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Part XI: The End of the Line
“Well, you found me,” he said in his bass voice, grown more gravelly with each lit cigarette. “Now what?”
Dumbfounded, I searched for a reply and stalled by taking a long draft of my beer. At this moment, I realized life superseded choice; a man’s will is a spell cast by ego. Only fate, of the volitionless sort, could have placed me face-to-face with Diablo, in an utterly random place and time, mingling desire with horror–as moments of synchronicity often do.
“I didn’t mean it to be here . . . like this.” I said.
“We seldom do,” he replied. A pause ensued. He stirred his drink. “I suppose I have been waiting for this moment for as long as you have,” he said suddenly, without raising his head. “You know, it’s my destiny, too.”
“But how did you know I was looking for you?”
“You’ve been looking for a long time.”
I had the uneasy feeling that there were things about my life that I didn’t know. I felt embarrassed, vulnerable, guilty, yet somewhat titillated by the knowledge that Diablo knew who I was, at least tangentially.
“Yes, I’ve been looking a long time,” I admitted, exhaling slowly, suddenly exhausted.
I was a child, grappling with the knowledge that what I knew was dwarfed by what I didn’t and perhaps never could. I had lost my grasp on the moment, as often happens when long-sought dreams collide with real-life circumstances.
“Buy me a drink,” he insisted.
He called the bartender over with a high-pitched whistle, as one might summon a dog. I reached into my pocket instinctively, removing a bill fold and paying for Diablo’s drink.
“What happened to you?” I heard myself asking. A flood gathered behind the dike. I was going to either get my answer or get killed.
“It’s a long story,” he laughed, perhaps sensing the banality of his response.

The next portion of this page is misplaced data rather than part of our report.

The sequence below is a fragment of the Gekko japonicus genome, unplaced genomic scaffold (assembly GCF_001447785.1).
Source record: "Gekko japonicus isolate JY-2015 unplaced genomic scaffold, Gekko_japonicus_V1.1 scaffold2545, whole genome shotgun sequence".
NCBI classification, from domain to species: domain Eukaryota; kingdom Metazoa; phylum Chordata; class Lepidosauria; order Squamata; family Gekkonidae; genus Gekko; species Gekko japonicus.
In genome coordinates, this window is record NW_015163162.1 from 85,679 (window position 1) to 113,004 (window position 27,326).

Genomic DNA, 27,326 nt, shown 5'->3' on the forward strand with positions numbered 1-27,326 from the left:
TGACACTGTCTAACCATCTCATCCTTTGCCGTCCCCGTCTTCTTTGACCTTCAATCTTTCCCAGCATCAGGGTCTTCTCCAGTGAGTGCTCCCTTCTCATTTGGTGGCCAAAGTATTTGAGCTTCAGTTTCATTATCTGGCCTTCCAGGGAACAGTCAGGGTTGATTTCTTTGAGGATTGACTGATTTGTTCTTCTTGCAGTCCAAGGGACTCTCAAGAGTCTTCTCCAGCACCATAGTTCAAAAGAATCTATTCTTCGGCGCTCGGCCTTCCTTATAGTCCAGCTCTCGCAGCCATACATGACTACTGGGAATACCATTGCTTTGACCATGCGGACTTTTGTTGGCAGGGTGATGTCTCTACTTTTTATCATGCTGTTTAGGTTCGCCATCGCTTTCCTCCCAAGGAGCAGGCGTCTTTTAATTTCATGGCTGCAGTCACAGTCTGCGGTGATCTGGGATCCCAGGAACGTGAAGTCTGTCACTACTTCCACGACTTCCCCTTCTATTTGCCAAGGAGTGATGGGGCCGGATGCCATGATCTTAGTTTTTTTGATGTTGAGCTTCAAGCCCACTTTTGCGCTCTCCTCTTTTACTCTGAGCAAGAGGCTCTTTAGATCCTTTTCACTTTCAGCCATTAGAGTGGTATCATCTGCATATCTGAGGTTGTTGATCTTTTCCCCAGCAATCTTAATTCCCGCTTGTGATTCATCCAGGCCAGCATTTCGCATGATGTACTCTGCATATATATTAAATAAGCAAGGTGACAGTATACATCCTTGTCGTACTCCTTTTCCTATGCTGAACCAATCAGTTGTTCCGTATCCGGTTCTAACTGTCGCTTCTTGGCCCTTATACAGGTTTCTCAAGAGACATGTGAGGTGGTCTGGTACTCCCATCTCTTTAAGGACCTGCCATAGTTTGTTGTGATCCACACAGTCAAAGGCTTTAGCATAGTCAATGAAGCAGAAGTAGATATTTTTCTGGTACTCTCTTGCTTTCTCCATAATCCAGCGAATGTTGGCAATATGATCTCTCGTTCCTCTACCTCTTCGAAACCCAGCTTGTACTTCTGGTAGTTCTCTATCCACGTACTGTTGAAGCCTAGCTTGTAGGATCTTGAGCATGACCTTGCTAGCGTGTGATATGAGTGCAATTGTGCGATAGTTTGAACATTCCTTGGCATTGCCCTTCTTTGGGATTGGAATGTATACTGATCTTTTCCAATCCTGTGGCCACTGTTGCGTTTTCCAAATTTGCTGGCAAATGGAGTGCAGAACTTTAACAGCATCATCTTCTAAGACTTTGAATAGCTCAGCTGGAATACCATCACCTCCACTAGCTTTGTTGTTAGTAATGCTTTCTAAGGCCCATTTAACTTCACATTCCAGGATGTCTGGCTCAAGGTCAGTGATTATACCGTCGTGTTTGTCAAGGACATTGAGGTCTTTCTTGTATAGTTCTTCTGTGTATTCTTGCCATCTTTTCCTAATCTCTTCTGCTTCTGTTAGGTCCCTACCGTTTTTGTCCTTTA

“I have been reincarnated so many times since you last saw me; the person for whom you search is not really me, and yet it is me. “Lead Singer” was a shirt I wore, discarded. The label has no claim on me. I have been rock and tree, eagle and egret, subterranean orphan and prince of otherworldly realms. I have eaten forbidden fruit in uncharted corners of the solar system; I have wept over children slain in the name of god and country. I have pumped your gas and driven your buses. I have experienced both glory and despair, all the while aware of your quest. Hiding, and yet standing in broad daylight. I was with you in Juárez and Mexico City and La Paz and in your small apartment. And now I am here and demand only one action of you, my loving, selfless minion.”
This was getting weird, I finally realized.
He reached under the table, fished up a rolled newspaper, and put in on the table. Unrolling the paper, he revealed a revolver. He slid it toward me.
“Do it,” he commanded.
“I didn’t come to kill you,” I stated, utterly befuddled by the transpiration of events.
“Yes you did,” he smiled a devilish grin.
“I’m no murderer. I’m a journalist. I only want an interview.”
“Don’t kid yourself, partner,” he mocked. “We are all murderers and mutilators of truth. You are no exception. When you have a chance, take it. That is what a human animal is: an opportunist. So, you found me, now kill me.”
“I won’t,” I stated with conviction. I scrambled for some excuse as I stared at the revolver. “Look, don’t you want to get the band back together?” I stated as boldly as possible given my quivering limbs.
His eyes softened and then perked.
“I’m their official messenger,” I lied.
“Don’t fuck with me!” He growled, suddenly sensing my fabrication.
“I’m not. I’m serious.”
I looked around the room for an amulet to anchor my story. Spying a half-empty ketchup bottle, I spurted, “Yes they have a new band, Fancy Ketchup. Good sound, no lead singer. Dickey Oceans, Slick Dickson on guitars.” I was probably in deep shit no matter how this turned out, I thought. Coxx was in Bolivia, Aguas on tour, Oceans suckling piglets with a bestiality cult in Guerneville.
A deep pause. He stroked his chin, jutting it out. For the first time since I had entered the bar, I glimpsed Diablo, the Diablo I had known.
“I fucking miss those guys!” he sang.